THE PATIENT HUNGER

For years, Andres Rojas “kept poetry roped away,” he says. “It was painful even to think about it. Poetry had kicked my ass.”

But poetry wouldn’t leave him alone. It was integral to his passion for landscape, his love of language, his very rhythm of being in the world.

It’s not unusual now for Rojas to walk Blood Mountain briskly, along the Appalachian Trail in Georgia, reciting a line aloud to work it until he gets it right. He jokes that when hikers approach, he slows his pace, mutes himself and waves. Still, the accents and beats of many of his poems reflect the rhythm of his hiking Bly Gap in North Carolina, or through Osceola Forest.

Because he couldn’t keep the beats and the wilderness away, four of his “forest poems” are being published in Jacksonville’s Bridge Eight and next fall’s riverSedge. In the last four years, he’s published several poems and become poetry editor for the online Compose magazine.

Though Rojas earned a master of fine arts in creative writing at the University of Florida in 1993, the tedium of submitting poems for publication and the loneliness of rejection letters cut deeply. He had a couple of poems published in the ’90s, but found himself thinking of French symbolist poet Arthur Rimbaud, who gave up poetry at age 20 to wander the African deserts.

Rimbaud famously said, “To become a modern man-sized industrialist is to lose one’s general lust for a poetic and artful life.”

Rojas quit submitting poems and went to law school.

Many of Rojas’ poems are named for specific natural landscapes. The speaker in “The Oak at Bly Gap” defines himself against what he’s not: “Not the trunk, not broken,/bent at odd angles to the world” and “Not the blood butterfly aloft,/the sun-shade goldenrod,” but also finally, “Not not. Not all.”

Other poems are set in Osceola Forest, Chattahoochee Gap Spring, and Hemming Park, where the speaker has seen a hawk and “a bile she-cat” seize prey in the urban heart of Jacksonville. “Older,/I tell her, than us,/hunger is patient.” The poem goes on to pun poet Robert Lowell’s “Ode to the Confederate Dead” against Axe Handle Saturday, when an angry white mob attacked blacks in response to peaceful lunch-counter sit-ins at Hemming Park in 1960.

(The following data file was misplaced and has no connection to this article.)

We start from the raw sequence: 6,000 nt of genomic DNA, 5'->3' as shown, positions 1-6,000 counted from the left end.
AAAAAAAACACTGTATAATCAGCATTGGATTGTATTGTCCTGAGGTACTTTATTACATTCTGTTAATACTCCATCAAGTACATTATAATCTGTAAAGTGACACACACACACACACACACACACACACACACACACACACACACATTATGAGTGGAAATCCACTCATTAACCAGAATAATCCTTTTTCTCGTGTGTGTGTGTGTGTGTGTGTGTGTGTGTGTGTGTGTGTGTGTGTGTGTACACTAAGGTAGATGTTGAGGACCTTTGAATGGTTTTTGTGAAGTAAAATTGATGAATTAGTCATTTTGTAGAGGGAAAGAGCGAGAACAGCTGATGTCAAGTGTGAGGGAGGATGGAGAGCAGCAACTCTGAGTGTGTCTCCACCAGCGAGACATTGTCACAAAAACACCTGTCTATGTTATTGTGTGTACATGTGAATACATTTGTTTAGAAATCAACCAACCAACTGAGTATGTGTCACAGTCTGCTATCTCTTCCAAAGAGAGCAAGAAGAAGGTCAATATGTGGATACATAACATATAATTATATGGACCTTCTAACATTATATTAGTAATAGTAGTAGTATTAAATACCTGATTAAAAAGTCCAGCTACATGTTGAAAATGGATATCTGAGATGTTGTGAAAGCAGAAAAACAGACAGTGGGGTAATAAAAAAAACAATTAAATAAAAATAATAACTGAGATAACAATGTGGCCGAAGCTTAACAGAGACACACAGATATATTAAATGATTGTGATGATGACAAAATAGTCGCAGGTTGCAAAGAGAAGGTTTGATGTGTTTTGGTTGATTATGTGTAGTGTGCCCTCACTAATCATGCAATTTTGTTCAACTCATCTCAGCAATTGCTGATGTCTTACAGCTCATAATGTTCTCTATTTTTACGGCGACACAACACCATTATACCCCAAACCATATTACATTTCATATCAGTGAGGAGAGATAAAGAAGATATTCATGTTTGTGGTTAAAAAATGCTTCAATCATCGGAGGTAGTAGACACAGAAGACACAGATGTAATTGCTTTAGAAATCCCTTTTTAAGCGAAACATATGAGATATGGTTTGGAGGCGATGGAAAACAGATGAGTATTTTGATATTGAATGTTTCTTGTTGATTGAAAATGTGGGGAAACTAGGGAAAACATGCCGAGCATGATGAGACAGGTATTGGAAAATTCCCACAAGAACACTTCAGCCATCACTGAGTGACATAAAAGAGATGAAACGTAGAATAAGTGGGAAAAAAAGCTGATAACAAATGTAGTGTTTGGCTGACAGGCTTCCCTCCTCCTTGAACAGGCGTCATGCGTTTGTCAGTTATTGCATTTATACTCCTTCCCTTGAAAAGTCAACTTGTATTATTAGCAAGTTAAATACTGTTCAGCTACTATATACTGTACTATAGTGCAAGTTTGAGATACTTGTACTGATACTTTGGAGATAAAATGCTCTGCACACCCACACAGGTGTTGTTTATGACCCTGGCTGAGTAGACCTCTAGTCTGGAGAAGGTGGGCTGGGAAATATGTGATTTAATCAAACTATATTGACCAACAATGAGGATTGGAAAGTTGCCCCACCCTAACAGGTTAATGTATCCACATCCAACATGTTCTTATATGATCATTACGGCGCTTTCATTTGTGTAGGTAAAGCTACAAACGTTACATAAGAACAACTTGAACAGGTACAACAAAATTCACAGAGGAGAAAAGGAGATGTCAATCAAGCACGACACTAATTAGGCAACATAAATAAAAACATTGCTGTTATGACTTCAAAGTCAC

Though he’s walked the Georgia length of the Appalachian Trail and back, and though his poem “Mirror Memory” compares the sheen of salt left on the body after swimming in the ocean to what memory retains of experience, he says his nature poems aren’t really about nature.

“There’s a void at the core,” he says, because no one can answer the questions, “What is nature? What is it to be human? And what is the relationship between the two?”

As Rojas explains how his poems are more about language than place, he sips his Belgian beer and looks to a TV above the bar to see American Pharoah win the Belmont Stakes.

“Thirty-seven years!” Rojas shouts to other spectators in Silver Cow, a watering hole on King Street in Riverside, referring to how long it’s been since a horse won the Triple Crown.

When we come back to our conversation, he talks about his law career with Foley and Lardner and the city of Jacksonville. He was good at it, he admits, “but I’d much rather make friends with people than fight them.”

Ironically, he gave up his law career for a position with the Internal Revenue Service that gives him more time to focus on poetry. Surprisingly, his job helping Spanish-speakers understand IRS language “makes 90 percent of the people I work with happy.”

I’m reminded of the true depth and girth of Rojas’ education. When he speaks like he has a doctorate in linguistics (discussing the differences between syllabic and accentual language) or in English (quoting T.S. Eliot, Susan Sontag, and John Ashbery with ease), I have to remember his doctorate is in the law.

But nothing Rojas says is pretentious. He brims over with love for the nuances of language and hiking trails.

When he was a child in Cuba, he recalls, “There was much more poetry in the curriculum than in the U.S. You couldn’t be a cultured person without knowing poetry.”

Though his family moved to Rochester, New York, when Rojas was 13, that early grounding in poetry led to his teenage appreciation for how punk rock works differently in English than in Romance languages, to his later love for the intellectual rigor of law studies, and to his poetic explorations of wilderness.

Rojas says you have to grow a poem and work out of it what you can. “A poem should multiply meaning.” He talks about nurturing a sapling or pulling the weeds away from a flower you find in a field. “You look for the opportunity the landscape presents you.”

Often Rojas waits for a phrase or a line and, when it comes, “all these other things I’ve been carrying around with me attach themselves to it.” 

About EU Jacksonville

october, 2021

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